Curzon reborn after a century”—I remember an archaeologist exulting after a talk by Jagmohan, then A.B. Vajpayee’s culture and tourism minister, on how he was giving a facelift to Ajanta-Ellora, Humayun’s Tomb, Tughlaqabad, Shahjahanabad and the Red Fort.
A politically incorrect statement, one would think. ‘Superior person’ George Nathaniel Curzon was one of India’s most reviled rulers—one who extolled elitism, believed in meritocracy, despised mediocrity, shunned populism, couldn’t stand fools, was punctilious yet scrupulously honest, followed a ‘middle-class method’, practised divide-and-rule, and partitioned Bengal at the turn of the last century simply for ‘administrative convenience’.
Jagmohan (he had dropped his Malhotra surname), who died last fortnight, was all that and no less. Even as a politician who should have been with the masses, he moved only in elite circles—to the extent of launching his 1996 poll campaign in New Delhi constituency with a morning tea for his friends in the Lodi Garden while his cine-star rival Rajesh Khanna was hoofing through the shanties of Nizamuddin. Not surprising from one who had started his public life as Sanjay Gandhi’s factotum during the Emergency, and had sought to beautify Delhi by bulldozing the shanties around Turkman Gate.
Like Curzon, Jagmohan suffered from a flaw—of a certain coldness in his exterior that camouflaged a heart that throbbed with passion for the sublime. Heritage lovers revere Curzon as the one who saved the Taj, the Red Fort, the Konark, Mount Abu and Ajmer shrines, the Ajanta, Ellora and Elephanta Caves, the Sanchi Stupa, Humayun’s Tomb, the Qutab Minar, Fatehpur Sikri, the Chittorgarh Tower, the Gol Gumbaz and the Mandu Palace of leaning walls—from vandals, neglect and ruin. He gave not only huge government funds for their restoration and upkeep, but also money from his own pocket and care from his own heart.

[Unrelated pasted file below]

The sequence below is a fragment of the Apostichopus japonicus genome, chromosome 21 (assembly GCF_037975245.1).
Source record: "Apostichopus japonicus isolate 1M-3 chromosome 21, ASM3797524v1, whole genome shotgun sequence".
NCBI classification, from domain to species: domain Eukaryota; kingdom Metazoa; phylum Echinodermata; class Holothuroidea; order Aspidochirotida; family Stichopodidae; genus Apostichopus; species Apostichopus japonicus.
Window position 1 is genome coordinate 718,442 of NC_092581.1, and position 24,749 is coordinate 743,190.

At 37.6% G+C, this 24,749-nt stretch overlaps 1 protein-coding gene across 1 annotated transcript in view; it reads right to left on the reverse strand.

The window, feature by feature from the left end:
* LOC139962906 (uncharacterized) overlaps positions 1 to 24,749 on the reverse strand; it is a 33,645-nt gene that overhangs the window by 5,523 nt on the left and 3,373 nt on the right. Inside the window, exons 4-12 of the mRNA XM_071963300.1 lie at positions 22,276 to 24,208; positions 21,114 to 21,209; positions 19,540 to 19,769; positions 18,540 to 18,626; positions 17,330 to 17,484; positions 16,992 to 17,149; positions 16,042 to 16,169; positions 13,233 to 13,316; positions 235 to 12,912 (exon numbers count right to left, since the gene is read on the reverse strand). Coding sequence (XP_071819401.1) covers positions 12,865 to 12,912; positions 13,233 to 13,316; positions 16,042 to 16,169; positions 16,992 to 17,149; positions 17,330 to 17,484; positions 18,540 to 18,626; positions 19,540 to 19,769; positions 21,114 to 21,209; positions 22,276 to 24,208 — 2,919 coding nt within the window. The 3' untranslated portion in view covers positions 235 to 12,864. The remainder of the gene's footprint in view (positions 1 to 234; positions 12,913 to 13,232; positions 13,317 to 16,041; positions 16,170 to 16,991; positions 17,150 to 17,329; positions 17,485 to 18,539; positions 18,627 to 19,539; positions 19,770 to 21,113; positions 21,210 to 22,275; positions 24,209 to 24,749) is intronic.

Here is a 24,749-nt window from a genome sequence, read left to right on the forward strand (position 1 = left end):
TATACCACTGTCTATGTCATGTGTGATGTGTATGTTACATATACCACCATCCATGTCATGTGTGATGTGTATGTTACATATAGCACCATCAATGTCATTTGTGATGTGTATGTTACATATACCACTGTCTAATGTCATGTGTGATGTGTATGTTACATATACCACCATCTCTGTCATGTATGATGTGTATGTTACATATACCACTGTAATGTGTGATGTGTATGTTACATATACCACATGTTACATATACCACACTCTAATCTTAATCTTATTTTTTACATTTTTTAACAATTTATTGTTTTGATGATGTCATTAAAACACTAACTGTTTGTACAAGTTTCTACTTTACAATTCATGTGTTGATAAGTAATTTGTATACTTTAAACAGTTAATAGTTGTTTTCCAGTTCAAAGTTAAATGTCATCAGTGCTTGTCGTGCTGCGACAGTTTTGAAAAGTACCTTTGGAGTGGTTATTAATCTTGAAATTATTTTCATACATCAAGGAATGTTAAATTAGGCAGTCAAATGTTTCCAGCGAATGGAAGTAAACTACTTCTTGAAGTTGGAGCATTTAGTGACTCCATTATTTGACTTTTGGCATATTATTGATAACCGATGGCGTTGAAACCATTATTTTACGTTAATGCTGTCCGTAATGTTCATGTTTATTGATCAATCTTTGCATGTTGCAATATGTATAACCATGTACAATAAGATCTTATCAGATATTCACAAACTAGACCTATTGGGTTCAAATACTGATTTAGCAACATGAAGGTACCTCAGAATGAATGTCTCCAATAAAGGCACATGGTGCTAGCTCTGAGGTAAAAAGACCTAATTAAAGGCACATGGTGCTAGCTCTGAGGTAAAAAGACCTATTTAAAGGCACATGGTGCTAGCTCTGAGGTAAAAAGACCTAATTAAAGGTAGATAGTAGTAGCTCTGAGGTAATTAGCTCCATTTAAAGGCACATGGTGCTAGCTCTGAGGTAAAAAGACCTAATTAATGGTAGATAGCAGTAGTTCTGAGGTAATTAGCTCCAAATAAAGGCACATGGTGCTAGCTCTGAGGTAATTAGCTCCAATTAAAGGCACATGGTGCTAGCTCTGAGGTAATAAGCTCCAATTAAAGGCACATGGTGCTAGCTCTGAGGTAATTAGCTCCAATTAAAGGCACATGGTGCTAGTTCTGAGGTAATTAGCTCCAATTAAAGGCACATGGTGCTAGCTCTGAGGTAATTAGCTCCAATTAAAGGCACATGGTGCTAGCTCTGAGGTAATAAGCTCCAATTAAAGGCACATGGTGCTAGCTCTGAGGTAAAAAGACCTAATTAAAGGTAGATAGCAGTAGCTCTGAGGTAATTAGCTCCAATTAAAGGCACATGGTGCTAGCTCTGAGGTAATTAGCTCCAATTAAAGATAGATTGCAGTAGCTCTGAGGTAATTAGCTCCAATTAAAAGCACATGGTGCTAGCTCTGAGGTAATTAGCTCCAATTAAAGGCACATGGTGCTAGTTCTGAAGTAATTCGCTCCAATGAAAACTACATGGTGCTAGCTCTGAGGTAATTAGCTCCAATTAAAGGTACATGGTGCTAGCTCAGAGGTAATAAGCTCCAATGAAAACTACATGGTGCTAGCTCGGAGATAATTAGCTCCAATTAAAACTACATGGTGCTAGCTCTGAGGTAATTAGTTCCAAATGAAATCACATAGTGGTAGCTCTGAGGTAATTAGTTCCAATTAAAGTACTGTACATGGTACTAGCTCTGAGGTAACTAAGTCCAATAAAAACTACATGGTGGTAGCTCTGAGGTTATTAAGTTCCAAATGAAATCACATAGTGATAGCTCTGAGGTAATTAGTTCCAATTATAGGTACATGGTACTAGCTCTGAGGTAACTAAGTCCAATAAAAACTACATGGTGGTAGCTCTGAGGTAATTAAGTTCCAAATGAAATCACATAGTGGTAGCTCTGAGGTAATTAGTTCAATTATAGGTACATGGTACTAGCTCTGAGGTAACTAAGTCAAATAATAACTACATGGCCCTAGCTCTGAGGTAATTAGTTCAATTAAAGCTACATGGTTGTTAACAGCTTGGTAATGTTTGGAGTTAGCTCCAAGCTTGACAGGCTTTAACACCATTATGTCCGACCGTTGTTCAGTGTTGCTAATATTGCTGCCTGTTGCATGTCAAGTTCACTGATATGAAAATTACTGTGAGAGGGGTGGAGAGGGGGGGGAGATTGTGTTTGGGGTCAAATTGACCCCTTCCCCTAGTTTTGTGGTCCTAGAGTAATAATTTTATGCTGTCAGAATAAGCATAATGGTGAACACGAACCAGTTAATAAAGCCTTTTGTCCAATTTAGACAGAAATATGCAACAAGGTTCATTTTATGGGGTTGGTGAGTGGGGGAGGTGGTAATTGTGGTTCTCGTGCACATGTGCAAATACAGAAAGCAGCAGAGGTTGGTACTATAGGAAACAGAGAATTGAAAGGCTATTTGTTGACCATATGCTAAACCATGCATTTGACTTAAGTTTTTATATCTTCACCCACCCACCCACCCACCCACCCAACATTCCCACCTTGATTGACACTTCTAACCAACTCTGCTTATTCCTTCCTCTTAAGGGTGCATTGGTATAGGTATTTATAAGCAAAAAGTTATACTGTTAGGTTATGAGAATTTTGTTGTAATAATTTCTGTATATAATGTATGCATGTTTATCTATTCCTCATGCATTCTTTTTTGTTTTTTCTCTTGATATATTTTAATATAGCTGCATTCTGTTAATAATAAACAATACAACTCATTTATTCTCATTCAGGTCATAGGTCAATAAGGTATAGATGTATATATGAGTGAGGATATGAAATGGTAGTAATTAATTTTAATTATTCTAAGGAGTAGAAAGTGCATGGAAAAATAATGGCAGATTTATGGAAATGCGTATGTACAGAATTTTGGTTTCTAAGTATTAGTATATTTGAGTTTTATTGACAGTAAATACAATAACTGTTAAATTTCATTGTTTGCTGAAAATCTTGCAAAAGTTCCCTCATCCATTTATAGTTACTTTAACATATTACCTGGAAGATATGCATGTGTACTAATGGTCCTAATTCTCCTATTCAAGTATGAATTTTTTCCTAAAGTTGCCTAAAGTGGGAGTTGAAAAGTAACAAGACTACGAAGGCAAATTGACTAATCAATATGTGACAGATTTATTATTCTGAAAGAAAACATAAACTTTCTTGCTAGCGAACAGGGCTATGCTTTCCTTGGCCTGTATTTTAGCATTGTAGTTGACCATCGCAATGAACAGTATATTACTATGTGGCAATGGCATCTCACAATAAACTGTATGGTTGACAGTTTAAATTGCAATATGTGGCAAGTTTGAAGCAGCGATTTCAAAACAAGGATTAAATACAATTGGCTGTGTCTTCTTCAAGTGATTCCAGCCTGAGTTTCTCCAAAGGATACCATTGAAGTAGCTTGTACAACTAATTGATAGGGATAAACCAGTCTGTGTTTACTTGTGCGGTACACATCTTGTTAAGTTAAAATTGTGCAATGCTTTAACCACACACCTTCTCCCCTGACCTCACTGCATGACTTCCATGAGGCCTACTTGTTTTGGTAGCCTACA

As governor of Jammu and Kashmir twice and as Vajpayee’s culture minister, Jagmohan followed on Curzon’s monumental steps. He took over the Vaishno Devi shrine against RSS opposition and cleaned it up, threw out the encroachers from Humayun’s Tomb and Tughlaqabad Fort, installed European standard lighting and parking bays at Ajanta-Ellora, and laid out plans to clean up the warrens of Shahjahanabad. Topping it all, he threw out the Army from the barracks of the Red Fort, which they had been occupying since the revolt of 1857, muchly in the manner that Curzon had thrown out the Army from Zeenat-ul Masjid and several other heritage shrines which they had made a ‘mess’ of, literally.
Jagmohan shared Curzon’s contempt for charlatanism. Archaeologists recall how the minister threw out a group of activists who had approached him with the blessings of his party, with half-baked research claims that the Taj had been a Hindu shrine.
Both had a fascination for the turbulent but frozen frontiers. Curzon loved the northwest frontiers of Kashmir which opened India’s doors to the Pamirs and ancient Buddhist central Asia. Jagmohan loved Kashmir for both its ancient Saivism and its medieval Sufi eclecticism, both of which were torn asunder under his own tearful eyes in the early 1990s when the Pandits had to flee the valley.
Jagmohan practised what he believed in. He was a quintessential rightist—not the religious right but of the progressive and liberal kind—and had no qualms about admitting it. He may have changed parties, but never his ideology. Rather, he joined parties when their policies suited his ideology.